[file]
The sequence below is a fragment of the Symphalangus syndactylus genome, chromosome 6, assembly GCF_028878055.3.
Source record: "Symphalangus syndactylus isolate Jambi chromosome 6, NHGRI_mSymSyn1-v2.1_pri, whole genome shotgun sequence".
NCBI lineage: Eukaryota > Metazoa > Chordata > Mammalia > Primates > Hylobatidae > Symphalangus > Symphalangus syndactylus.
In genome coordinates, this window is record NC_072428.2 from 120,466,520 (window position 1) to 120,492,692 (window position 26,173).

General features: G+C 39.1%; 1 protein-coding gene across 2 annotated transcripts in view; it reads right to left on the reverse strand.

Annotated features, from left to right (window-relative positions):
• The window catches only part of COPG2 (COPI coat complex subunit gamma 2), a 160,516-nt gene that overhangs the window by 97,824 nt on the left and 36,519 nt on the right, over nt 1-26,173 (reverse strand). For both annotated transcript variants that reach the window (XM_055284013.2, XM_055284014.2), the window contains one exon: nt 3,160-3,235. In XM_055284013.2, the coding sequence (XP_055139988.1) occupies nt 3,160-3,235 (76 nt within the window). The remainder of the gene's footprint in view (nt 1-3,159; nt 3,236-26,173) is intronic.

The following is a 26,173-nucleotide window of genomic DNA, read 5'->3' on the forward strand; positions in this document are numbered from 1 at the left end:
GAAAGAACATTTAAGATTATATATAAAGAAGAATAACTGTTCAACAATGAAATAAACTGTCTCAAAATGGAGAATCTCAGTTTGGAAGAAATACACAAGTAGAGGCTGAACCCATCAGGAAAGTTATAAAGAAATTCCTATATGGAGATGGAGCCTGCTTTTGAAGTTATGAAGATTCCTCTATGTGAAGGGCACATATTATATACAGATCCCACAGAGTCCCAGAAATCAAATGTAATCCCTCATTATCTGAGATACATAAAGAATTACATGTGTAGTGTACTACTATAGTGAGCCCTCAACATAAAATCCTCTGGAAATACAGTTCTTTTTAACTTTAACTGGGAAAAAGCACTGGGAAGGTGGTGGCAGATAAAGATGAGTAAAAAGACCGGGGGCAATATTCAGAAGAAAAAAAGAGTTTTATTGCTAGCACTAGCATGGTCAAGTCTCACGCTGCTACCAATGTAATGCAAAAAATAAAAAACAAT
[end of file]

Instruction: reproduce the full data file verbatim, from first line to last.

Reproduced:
The sequence below is a fragment of the Symphalangus syndactylus genome, chromosome 6, assembly GCF_028878055.3.
Source record: "Symphalangus syndactylus isolate Jambi chromosome 6, NHGRI_mSymSyn1-v2.1_pri, whole genome shotgun sequence".
NCBI lineage: Eukaryota > Metazoa > Chordata > Mammalia > Primates > Hylobatidae > Symphalangus > Symphalangus syndactylus.
In genome coordinates, this window is record NC_072428.2 from 120,466,520 (window position 1) to 120,492,692 (window position 26,173).

General features: G+C 39.1%; 1 protein-coding gene across 2 annotated transcripts in view; it reads right to left on the reverse strand.

Annotated features, from left to right (window-relative positions):
• The window catches only part of COPG2 (COPI coat complex subunit gamma 2), a 160,516-nt gene that overhangs the window by 97,824 nt on the left and 36,519 nt on the right, over nt 1-26,173 (reverse strand). For both annotated transcript variants that reach the window (XM_055284013.2, XM_055284014.2), the window contains one exon: nt 3,160-3,235. In XM_055284013.2, the coding sequence (XP_055139988.1) occupies nt 3,160-3,235 (76 nt within the window). The remainder of the gene's footprint in view (nt 1-3,159; nt 3,236-26,173) is intronic.

The following is a 26,173-nucleotide window of genomic DNA, read 5'->3' on the forward strand; positions in this document are numbered from 1 at the left end:
GAAAGAACATTTAAGATTATATATAAAGAAGAATAACTGTTCAACAATGAAATAAACTGTCTCAAAATGGAGAATCTCAGTTTGGAAGAAATACACAAGTAGAGGCTGAACCCATCAGGAAAGTTATAAAGAAATTCCTATATGGAGATGGAGCCTGCTTTTGAAGTTATGAAGATTCCTCTATGTGAAGGGCACATATTATATACAGATCCCACAGAGTCCCAGAAATCAAATGTAATCCCTCATTATCTGAGATACATAAAGAATTACATGTGTAGTGTACTACTATAGTGAGCCCTCAACATAAAATCCTCTGGAAATACAGTTCTTTTTAACTTTAACTGGGAAAAAGCACTGGGAAGGTGGTGGCAGATAAAGATGAGTAAAAAGACCGGGGGCAATATTCAGAAGAAAAAAAGAGTTTTATTGCTAGCACTAGCATGGTCAAGTCTCACGCTGCTACCAATGTAATGCAAAAAATAAAAAACAAT